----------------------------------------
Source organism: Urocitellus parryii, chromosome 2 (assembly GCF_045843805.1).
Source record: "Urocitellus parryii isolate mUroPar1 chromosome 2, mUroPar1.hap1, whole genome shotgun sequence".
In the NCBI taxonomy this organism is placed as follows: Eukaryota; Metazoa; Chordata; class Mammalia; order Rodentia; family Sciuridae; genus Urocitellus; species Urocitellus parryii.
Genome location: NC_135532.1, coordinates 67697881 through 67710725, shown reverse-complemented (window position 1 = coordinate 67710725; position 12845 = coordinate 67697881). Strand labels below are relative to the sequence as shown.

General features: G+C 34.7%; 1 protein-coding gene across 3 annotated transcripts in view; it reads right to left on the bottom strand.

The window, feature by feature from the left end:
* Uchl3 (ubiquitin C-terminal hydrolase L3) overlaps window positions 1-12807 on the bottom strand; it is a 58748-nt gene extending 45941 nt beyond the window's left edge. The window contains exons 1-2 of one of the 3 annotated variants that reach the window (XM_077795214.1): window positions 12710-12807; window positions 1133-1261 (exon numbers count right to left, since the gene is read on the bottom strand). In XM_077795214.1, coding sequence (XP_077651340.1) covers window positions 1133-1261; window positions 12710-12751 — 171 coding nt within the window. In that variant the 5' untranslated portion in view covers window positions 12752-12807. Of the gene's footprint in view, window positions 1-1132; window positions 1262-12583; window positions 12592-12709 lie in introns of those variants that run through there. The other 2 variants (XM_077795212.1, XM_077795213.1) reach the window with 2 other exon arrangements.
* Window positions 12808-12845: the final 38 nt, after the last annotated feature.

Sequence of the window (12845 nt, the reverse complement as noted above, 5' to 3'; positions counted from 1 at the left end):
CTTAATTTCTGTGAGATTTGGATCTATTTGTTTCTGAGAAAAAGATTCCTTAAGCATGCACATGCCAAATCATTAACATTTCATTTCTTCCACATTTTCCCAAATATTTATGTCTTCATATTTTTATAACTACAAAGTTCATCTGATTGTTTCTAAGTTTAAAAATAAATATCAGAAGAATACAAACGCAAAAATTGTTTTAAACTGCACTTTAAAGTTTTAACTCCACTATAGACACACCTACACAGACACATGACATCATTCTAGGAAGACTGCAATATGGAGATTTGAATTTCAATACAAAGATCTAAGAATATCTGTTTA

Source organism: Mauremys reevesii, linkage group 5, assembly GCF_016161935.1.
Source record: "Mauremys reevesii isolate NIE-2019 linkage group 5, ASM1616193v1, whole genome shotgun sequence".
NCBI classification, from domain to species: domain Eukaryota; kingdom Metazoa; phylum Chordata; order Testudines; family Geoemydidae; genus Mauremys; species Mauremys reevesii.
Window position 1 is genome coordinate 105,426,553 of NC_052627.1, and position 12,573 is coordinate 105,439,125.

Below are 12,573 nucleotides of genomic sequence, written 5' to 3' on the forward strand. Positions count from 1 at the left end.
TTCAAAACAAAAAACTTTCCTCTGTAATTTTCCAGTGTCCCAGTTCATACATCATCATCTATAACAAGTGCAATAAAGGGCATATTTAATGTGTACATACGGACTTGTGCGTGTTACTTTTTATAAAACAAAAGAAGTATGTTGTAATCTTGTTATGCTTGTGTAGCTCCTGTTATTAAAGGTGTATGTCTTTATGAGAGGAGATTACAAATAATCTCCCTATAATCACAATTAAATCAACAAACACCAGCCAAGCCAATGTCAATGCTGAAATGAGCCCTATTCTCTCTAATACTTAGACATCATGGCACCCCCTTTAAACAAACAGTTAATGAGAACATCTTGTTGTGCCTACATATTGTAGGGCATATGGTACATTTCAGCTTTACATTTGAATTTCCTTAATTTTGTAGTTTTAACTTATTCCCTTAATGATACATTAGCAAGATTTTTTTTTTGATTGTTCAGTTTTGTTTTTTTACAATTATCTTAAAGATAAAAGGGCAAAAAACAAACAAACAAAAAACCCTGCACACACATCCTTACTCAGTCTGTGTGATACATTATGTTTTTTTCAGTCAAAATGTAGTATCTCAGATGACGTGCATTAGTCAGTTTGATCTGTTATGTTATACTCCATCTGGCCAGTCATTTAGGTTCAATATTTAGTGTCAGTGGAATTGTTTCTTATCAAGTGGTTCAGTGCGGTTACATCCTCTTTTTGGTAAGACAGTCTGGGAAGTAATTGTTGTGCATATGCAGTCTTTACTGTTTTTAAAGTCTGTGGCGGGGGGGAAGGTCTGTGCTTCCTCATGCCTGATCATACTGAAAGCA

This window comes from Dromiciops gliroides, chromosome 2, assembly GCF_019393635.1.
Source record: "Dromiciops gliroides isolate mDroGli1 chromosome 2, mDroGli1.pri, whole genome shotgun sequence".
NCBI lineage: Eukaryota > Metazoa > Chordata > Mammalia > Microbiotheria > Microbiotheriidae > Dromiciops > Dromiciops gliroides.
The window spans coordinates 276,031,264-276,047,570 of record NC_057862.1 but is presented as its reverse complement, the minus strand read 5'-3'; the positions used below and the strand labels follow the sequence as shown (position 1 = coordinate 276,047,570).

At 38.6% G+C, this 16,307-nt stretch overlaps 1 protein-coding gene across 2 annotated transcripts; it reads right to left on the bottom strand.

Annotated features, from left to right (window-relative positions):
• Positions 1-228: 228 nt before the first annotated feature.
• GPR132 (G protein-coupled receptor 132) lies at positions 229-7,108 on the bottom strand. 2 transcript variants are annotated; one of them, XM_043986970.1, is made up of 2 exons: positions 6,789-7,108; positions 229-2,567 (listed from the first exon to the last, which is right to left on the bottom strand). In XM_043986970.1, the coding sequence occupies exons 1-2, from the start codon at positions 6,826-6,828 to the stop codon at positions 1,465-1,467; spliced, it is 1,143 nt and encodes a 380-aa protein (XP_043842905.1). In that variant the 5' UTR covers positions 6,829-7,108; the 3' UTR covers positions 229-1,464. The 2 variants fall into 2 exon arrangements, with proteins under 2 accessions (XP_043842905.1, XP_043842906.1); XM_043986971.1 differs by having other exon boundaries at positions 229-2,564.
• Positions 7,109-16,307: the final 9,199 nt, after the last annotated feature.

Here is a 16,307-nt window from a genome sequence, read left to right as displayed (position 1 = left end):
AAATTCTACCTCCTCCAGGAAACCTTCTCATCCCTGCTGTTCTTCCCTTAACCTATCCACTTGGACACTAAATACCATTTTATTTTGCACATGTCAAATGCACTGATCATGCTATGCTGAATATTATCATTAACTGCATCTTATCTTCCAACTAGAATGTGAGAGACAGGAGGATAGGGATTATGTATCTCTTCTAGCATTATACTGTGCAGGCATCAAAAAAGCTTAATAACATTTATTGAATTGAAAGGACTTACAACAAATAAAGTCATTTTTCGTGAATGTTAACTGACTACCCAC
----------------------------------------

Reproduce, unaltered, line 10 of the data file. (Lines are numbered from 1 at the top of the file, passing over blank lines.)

CTTAATTTCTGTGAGATTTGGATCTATTTGTTTCTGAGAAAAAGATTCCTTAAGCATGCACATGCCAAATCATTAACATTTCATTTCTTCCACATTTTCCCAAATATTTATGTCTTCATATTTTTATAACTACAAAGTTCATCTGATTGTTTCTAAGTTTAAAAATAAATATCAGAAGAATACAAACGCAAAAATTGTTTTAAACTGCACTTTAAAGTTTTAACTCCACTATAGACACACCTACACAGACACATGACATCATTCTAGGAAGACTGCAATATGGAGATTTGAATTTCAATACAAAGATCTAAGAATATCTGTTTA